A professor of a women’s college in Western Tamil Nadu tells us that most of the women on campus are first generation learners and a huge margin of the women students are married. The students marry after they finish their twelfth standard and then join college for higher education. “Since they come from rural areas where daughters are pushed to marry early, they only apply for higher education after they are married. Now that the college is only 10 or 15 kilometres away, the families don’t mind sending the students. So if colleges are only available 30-40 kilometres away, then these women will not be able to travel far to attend classes as they have to manage their families as well. Thus drop outs will increase,” she added. A lot of these students also have part-time jobs, the academician says, “Since the college is close by, they are able to manage travel. Now if they have to travel to a college far away, then most of the time they’ll be travelling and reach home late. We have to understand that these women are coming out of their homes for the first time, so we have to make the access as easy as possible.”
The reasons keep stacking up. “Looking for a hostel, looking for accommodation outside the campus, all this is an extra burden. And with boys, it's easier. They’ll hitch a ride, get on a crowded bus and get to class. But it isn't the same for the girls. They can’t just hitchhike and come to class,” the Salem educator says. The senior professor says she regularly interacts with students and has asked many why they choose to go to private colleges even if there is a government college just a little farther away, “They all have just one reason — college buses. The private colleges today have a fleet of buses and they go to the remotest of areas and pick up students, right to the doorstep, through any rickety road. Despite it costing a bomb, parents sell their lands too to be able to afford the fees and the buses. So this policy, if implemented, will only help private institutes profit. All they need is a fleet of buses. I ask them if they can’t just take a town bus but many girls haven’t travelled alone before and their parents worry about their safety, so they would rather let their daughter take a bus that comes to their doorstep then send them to the town bus stand,” the Salem academician explained.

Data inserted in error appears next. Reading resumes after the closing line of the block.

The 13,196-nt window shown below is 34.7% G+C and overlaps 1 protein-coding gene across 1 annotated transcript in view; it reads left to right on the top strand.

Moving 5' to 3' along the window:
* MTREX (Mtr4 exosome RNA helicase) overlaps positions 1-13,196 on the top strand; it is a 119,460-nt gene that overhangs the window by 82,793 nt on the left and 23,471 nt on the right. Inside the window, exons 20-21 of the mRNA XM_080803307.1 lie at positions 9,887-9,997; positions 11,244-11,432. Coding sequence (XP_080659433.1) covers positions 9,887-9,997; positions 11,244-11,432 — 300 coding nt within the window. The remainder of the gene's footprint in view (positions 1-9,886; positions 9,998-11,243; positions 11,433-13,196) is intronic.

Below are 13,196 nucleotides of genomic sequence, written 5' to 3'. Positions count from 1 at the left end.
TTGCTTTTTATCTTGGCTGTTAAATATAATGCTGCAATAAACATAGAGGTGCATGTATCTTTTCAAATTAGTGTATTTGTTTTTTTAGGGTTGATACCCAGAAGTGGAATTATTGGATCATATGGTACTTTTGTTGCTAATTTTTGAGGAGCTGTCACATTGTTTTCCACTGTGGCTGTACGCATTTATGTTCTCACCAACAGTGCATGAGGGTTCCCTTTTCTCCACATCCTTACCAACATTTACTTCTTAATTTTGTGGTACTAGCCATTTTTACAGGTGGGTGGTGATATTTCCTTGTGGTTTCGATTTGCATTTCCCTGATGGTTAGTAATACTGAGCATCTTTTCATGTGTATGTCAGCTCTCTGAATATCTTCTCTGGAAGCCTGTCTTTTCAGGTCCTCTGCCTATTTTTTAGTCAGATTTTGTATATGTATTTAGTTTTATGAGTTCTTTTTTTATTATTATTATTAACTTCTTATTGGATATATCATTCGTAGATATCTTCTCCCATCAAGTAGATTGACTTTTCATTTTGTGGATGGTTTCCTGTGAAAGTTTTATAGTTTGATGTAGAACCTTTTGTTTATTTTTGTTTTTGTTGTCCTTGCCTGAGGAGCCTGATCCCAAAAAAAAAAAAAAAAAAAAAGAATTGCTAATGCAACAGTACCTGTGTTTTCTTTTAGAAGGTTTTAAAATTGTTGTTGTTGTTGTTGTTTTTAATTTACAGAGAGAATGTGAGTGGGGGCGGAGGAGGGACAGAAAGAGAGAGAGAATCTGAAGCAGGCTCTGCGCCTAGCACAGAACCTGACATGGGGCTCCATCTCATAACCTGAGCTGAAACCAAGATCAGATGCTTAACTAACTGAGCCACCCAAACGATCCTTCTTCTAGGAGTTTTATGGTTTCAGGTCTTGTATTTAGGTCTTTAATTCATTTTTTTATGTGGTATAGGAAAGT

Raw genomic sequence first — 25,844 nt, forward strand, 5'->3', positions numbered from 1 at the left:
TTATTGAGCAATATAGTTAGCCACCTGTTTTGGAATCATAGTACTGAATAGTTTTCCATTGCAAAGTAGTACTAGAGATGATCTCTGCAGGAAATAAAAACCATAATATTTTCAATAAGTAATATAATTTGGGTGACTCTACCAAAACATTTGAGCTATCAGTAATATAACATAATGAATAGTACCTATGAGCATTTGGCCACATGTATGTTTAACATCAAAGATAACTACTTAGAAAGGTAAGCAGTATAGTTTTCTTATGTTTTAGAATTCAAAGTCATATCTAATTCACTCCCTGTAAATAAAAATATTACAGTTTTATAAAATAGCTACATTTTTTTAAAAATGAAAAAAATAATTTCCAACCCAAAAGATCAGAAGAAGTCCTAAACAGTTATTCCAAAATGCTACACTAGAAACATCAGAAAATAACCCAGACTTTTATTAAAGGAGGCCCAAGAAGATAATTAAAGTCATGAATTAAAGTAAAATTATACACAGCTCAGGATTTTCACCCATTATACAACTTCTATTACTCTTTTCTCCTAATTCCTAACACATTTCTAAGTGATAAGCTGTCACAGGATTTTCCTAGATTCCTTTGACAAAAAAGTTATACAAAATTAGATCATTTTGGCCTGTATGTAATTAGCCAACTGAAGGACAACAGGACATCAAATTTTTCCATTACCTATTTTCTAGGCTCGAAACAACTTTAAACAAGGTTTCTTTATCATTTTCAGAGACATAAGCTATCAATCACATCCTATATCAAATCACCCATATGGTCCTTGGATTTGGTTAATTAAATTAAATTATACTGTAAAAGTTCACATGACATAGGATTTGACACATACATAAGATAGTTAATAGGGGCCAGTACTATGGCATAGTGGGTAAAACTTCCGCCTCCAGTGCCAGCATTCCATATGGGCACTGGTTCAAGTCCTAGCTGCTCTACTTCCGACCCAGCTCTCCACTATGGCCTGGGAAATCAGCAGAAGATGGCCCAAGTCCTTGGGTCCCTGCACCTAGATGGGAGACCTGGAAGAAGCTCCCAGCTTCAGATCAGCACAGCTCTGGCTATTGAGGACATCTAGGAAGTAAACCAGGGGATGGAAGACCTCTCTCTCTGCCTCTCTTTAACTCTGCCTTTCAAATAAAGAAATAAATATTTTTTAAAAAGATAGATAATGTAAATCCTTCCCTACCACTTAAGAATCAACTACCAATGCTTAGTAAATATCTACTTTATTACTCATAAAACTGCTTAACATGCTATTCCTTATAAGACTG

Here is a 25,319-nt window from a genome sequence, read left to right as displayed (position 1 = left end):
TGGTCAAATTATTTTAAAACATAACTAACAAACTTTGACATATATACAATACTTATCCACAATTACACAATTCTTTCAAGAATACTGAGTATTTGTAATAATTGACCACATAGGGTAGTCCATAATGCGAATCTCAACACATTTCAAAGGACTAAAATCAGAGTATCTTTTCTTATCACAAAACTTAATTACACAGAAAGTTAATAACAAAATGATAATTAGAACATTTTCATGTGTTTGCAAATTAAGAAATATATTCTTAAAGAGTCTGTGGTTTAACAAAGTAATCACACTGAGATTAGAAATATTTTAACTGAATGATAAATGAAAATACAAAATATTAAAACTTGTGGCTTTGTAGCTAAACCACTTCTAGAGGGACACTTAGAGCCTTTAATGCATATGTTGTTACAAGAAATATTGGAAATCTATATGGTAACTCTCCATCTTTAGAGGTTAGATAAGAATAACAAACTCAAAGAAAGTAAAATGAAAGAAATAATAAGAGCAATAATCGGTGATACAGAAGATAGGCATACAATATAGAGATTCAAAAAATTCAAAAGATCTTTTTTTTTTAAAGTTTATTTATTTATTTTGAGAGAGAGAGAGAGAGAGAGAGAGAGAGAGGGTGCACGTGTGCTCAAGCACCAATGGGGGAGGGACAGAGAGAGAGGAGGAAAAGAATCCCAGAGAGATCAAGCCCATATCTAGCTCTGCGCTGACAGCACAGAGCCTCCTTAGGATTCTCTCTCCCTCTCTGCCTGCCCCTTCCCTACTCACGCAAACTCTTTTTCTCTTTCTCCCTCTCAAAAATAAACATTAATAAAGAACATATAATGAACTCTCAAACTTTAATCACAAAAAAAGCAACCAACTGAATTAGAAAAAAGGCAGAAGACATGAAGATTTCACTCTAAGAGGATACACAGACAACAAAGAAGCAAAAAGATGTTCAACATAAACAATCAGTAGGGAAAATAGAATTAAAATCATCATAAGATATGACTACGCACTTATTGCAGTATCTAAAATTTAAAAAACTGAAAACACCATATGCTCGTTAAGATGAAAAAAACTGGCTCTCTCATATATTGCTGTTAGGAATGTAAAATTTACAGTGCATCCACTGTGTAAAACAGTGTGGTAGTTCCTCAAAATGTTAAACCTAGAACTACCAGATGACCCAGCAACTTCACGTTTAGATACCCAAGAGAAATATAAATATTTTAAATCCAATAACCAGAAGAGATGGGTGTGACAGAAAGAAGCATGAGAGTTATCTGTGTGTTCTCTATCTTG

The women’s college teacher points out that for all the demand for better quality of education and top class infrastructure, there are still basic problems like unhygienic toilets that students are still faced with, “Many students even tell me they prefer private colleges because there are no clean toilet facilities in government institutions sometimes. Now for 3000 students can we ensure that there will at least be 30 toilets?” she asks.
On paper, the NEP seems perfect, but only for urban institutes, the educationists feel. “Rural Colleges already miss out on so many funds because people are unaware sometimes. The NEP demands that there be 120 teachers, multidisciplinary courses. In my college we are just 10 teachers for the entire college, the others are all guest lecturers. How are these teachers supposed to take on so much work, they are already an overworked lot. They are saying if we don’t show output, they’ll shut us down. How in the world can they expect that kind of output from a rural college on par with a self financing college without the same sort of infrastructure?” the Women’s college professor asks. She worries that these policies could result in a lot of ‘broker’ universities that will only rip off desperate students.
The Kanyakumari teacher says that through this policy, the government wants to commercialise education and wash their hands off from funding public education. “They are not ready to spend their money on public funded colleges. They are essentially telling private institutions to design their own courses, curriculum, charge their own fees, pay their staff, give their own certificates,” he feels.